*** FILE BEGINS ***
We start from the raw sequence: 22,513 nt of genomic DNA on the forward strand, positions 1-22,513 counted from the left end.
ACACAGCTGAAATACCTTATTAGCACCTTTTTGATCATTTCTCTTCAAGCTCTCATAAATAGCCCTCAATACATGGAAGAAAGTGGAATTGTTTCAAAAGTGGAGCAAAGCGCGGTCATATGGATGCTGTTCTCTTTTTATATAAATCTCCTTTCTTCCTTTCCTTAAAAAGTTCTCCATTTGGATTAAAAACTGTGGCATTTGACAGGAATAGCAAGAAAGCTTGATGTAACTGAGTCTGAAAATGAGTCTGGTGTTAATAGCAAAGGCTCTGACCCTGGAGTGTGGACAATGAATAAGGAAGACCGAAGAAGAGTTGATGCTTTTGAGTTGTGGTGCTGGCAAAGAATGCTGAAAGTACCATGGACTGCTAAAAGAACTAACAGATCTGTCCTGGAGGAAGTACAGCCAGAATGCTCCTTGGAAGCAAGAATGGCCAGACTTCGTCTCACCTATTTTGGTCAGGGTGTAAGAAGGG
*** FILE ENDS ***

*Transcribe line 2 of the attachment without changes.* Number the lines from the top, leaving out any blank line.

ACACAGCTGAAATACCTTATTAGCACCTTTTTGATCATTTCTCTTCAAGCTCTCATAAATAGCCCTCAATACATGGAAGAAAGTGGAATTGTTTCAAAAGTGGAGCAAAGCGCGGTCATATGGATGCTGTTCTCTTTTTATATAAATCTCCTTTCTTCCTTTCCTTAAAAAGTTCTCCATTTGGATTAAAAACTGTGGCATTTGACAGGAATAGCAAGAAAGCTTGATGTAACTGAGTCTGAAAATGAGTCTGGTGTTAATAGCAAAGGCTCTGACCCTGGAGTGTGGACAATGAATAAGGAAGACCGAAGAAGAGTTGATGCTTTTGAGTTGTGGTGCTGGCAAAGAATGCTGAAAGTACCATGGACTGCTAAAAGAACTAACAGATCTGTCCTGGAGGAAGTACAGCCAGAATGCTCCTTGGAAGCAAGAATGGCCAGACTTCGTCTCACCTATTTTGGTCAGGGTGTAAGAAGGG